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by Sharon Rondeau

Darren Huff was convicted on October 25, 2011 on a federal firearms violation never before prosecuted successfully. Has the FBI been told to focus on legal gun owners and members of patriot groups such a the “Oathkeepers?”

(Aug. 18, 2012) — Darren Huff, who was arrested on April 30, 2010 and convicted of “transporting firearms across state lines with the intent to cause a civil disorder,” is now able to communicate with acquaintances via email, for which he has to pay.  The Post & Email has received several messages from Huff over the last three weeks describing his surroundings at the federal prison in Texarkana, TX, where he was relocated last month.

Despite having been convicted of the intent to do violence, Huff is in a minimum-security facility.  He told The Post & Email that his file at the prison is marked “Sovereign Citizen,” a pejorative assigned by the Obama regime to several classes of people with wide-ranging beliefs and practices.  The FBI instructs law enforcement officers that “Sovereign Citizens” often use fake license plates, do not believe that state or federal laws apply to them, and devise fraudulent money schemes, for which some have been arrested.

Huff and Walter Francis Fitzpatrick, III were depicted as “sovereigns” in a law enforcement training program reported exclusively by The Post & Email and produced by the Southern Poverty Law Center, Department of Defense, U.S. Department of Justice, and the Department of Homeland Security with taxpayer dollars.  “Sovereign citizens” include a father and son team who tragically killed two police officers in West Memphis, AR on May 24, 2010.

The Department of Homeland Security and certain websites have depicted individuals advocating for individual liberties and constitutional rights as “far-right extremists.”  Local media reports described Huff as a “right-wing militia member” after he drove to Madisonville, TN to observe an arraignment hearing for Fitzpatrick on April 20, 2010.  On April 1, Fitzpatrick had attempted to conduct a citizen’s arrest of the then-acting Monroe County grand jury foreman for over-serving his term.   The arraignment hearing had been expected to take “five minutes,” according to Fitzpatrick, who also told The Post & Email that he was not aware that Huff or anyone else was planning to attend.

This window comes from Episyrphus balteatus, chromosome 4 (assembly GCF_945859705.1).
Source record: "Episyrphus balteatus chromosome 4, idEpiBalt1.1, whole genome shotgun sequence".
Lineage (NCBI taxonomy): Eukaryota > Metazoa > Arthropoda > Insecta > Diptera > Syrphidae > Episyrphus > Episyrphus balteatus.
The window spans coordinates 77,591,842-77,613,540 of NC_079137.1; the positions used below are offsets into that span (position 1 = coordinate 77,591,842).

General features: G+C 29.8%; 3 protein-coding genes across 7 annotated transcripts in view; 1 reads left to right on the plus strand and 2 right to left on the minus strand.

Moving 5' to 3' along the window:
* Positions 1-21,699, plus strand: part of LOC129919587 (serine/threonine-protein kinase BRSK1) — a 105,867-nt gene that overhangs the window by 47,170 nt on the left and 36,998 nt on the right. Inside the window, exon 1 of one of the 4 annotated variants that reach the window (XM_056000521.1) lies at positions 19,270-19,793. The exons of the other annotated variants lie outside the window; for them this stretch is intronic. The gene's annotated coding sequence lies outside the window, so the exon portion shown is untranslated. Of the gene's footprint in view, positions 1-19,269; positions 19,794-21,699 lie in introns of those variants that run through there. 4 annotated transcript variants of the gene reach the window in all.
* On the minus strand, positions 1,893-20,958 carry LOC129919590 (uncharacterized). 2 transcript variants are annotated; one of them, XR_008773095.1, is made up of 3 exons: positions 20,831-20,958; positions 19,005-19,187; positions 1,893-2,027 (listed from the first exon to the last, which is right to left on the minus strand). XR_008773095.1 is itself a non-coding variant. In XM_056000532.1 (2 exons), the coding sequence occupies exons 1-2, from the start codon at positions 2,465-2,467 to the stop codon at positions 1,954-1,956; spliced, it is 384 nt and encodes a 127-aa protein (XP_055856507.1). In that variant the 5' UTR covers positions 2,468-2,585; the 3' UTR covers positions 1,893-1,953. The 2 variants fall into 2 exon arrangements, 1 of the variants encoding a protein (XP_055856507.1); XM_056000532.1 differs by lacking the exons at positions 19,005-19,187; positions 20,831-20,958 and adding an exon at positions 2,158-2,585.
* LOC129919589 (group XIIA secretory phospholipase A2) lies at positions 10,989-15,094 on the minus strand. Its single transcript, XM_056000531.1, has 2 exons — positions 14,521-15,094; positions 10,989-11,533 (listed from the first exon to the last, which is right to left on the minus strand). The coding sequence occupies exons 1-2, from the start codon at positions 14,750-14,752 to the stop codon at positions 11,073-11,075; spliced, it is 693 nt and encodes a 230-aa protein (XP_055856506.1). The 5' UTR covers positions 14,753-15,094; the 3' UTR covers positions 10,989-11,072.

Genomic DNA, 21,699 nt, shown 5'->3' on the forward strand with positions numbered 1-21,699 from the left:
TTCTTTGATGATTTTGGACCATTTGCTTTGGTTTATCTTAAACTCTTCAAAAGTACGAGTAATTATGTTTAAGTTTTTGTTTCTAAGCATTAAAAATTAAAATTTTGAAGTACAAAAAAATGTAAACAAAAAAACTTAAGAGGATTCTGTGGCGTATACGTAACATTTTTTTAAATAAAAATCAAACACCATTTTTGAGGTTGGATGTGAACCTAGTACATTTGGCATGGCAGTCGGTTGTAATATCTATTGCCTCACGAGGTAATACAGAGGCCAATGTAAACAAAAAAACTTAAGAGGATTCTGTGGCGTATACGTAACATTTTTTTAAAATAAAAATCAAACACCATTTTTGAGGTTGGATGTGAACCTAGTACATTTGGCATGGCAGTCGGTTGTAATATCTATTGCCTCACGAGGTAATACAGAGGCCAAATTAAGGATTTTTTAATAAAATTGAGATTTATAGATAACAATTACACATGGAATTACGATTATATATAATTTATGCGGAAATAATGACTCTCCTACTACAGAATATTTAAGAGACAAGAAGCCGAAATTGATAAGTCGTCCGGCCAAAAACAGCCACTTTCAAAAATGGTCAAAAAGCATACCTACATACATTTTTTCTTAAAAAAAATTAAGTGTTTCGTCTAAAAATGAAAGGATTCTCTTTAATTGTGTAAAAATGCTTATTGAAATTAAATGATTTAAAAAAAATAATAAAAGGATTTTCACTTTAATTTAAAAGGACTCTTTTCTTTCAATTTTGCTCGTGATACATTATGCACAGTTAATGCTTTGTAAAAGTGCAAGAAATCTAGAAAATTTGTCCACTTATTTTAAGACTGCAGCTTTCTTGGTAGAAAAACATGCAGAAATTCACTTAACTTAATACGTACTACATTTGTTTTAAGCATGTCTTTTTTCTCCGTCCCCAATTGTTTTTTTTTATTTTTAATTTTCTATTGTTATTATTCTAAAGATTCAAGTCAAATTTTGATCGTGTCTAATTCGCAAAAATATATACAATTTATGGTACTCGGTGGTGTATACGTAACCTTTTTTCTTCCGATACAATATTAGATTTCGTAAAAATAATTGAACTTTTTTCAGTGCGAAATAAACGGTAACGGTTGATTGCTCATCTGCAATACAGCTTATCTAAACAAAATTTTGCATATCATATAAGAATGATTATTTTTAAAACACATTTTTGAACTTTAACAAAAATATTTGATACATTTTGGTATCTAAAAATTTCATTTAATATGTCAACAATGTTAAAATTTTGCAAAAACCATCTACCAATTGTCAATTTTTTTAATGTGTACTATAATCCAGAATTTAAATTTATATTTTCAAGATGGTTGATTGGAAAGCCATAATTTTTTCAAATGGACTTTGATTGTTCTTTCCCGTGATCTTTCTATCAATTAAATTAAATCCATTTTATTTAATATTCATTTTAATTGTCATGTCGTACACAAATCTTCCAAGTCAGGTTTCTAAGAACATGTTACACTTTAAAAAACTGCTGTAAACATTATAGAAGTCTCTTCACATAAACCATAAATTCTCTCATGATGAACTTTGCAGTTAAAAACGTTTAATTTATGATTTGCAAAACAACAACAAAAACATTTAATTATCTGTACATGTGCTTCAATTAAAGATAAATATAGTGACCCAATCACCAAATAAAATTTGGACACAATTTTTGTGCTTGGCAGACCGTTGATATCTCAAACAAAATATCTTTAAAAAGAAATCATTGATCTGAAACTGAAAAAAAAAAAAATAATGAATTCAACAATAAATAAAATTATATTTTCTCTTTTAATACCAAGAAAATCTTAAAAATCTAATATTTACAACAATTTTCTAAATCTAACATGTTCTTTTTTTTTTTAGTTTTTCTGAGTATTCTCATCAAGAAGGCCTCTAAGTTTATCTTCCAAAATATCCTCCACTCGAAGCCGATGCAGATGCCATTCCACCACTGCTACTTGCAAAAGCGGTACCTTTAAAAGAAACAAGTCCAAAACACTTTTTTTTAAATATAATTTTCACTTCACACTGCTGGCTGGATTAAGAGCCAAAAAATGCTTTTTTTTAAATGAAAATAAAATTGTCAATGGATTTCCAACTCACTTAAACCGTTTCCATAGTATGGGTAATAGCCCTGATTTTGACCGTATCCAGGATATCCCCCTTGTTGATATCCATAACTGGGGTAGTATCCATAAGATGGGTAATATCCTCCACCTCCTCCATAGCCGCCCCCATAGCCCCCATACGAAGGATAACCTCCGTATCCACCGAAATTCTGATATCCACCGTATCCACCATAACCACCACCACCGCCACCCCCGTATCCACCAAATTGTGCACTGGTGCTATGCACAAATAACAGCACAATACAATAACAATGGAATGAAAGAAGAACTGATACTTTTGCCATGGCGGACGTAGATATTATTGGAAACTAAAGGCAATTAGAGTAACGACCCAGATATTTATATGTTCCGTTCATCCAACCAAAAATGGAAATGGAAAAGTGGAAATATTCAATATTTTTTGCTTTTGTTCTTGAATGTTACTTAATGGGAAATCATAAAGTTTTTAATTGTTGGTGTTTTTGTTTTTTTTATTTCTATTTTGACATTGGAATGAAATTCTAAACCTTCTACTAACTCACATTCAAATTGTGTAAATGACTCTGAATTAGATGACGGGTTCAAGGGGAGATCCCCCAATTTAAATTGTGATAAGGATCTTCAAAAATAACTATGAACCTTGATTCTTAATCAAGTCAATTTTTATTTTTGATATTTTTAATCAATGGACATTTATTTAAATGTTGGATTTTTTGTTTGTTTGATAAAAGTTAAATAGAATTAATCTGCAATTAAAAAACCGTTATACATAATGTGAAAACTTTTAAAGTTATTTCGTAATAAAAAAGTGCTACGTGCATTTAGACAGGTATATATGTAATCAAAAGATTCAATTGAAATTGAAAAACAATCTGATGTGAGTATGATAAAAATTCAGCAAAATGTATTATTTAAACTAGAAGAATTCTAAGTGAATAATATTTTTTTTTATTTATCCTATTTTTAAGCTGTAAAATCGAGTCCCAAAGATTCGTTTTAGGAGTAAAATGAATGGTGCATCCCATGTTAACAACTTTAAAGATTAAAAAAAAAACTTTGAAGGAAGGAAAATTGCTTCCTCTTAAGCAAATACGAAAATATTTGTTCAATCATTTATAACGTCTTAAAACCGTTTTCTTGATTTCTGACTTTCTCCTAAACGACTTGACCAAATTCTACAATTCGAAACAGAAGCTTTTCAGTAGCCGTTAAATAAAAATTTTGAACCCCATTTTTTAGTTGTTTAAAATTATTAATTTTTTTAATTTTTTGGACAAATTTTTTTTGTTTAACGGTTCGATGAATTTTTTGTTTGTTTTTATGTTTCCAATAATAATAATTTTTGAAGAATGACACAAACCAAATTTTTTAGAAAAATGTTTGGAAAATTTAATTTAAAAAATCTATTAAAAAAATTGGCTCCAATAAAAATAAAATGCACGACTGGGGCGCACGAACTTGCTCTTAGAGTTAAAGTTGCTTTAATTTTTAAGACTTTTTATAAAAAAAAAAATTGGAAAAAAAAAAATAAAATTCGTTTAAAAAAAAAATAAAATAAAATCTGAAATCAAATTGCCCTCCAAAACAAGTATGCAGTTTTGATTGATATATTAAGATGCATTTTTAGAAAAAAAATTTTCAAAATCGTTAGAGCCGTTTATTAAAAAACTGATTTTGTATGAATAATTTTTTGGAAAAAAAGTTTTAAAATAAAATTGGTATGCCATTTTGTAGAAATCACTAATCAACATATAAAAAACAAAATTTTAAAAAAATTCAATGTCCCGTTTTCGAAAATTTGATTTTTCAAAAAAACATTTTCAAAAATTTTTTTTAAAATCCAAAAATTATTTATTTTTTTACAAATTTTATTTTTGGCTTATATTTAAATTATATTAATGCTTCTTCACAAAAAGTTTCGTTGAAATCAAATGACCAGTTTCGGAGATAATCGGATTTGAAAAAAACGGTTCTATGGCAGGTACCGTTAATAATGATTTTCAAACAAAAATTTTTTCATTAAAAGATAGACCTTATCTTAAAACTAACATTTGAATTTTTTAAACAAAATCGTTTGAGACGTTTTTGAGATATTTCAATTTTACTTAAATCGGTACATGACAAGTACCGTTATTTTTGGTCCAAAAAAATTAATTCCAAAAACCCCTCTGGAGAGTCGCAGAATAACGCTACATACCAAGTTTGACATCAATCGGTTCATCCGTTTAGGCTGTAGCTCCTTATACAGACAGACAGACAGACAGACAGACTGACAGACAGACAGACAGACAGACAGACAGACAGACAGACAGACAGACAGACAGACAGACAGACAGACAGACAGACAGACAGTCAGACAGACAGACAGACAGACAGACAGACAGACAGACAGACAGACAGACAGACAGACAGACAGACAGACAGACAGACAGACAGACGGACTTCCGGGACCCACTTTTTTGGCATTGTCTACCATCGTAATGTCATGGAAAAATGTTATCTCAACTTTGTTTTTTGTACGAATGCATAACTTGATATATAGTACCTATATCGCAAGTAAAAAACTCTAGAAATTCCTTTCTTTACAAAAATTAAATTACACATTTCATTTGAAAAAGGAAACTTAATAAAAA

One person who attended from a Midwestern state believed that she was followed by someone on part of her return trip.  She also reported that she had been told that about half of those who traveled to the arraignment hearing were audited by the IRS.

The Knoxville FBI and U.S. Attorney for the Eastern District of Tennessee reported after Huff’s conviction last October that he had attempted to “take the law into his own hands” and was a “domestic terrorist.”  FBI Agent Scott Johnson said that Huff had “hundreds of rounds of ammunition” with him on April 20.  Following Huff’s conviction, Johnson stated, “This case is monumental to the FBI because it will set precedent for case law in future domestic terrorism cases throughout the United States” and “It was the first time this violation was successfully prosecuted.”  Huff had denied any intention of committing violence.

If Huff committed a crime on April 20, 2010, why did the FBI not arrest him then?  Did it take ten days for them to find a violation of law which might be made to fit the circumstances?

Will the “case law” to which Johnson refers limit individuals’ Second Amendment rights?  Was it their intention in conducting Fast & Furious, for which Holder has been cited for contempt of Congress both civilly and criminally?

So-called news companies appear to be echoing talking points raised by the Department of Homeland Security in its report dated April 7, 2009 on “right-wing extremism.”

Huff told The Post & Email in several recorded interviews prior to his incarceration that he intended no violence on April 20 and that the federal agents who testified at his trial lied under oath.  Huff claimed that Shane Longmeyer, the bank manager who testified against him, also lied. “As evidence of his false testimony, there are two things in his written statement that contradict his testimony. 1) he stated that I “did not mention anything about violence”, and went on to elaborate, after knowing me for 12 years that 2) I “never at any other time said anything about violence,” Huff told us.  He added that Longmeyer “willingly divulged my private banking information without a warrant, or consent of XXXX or myself, or any documentation from anyone at DOJ.”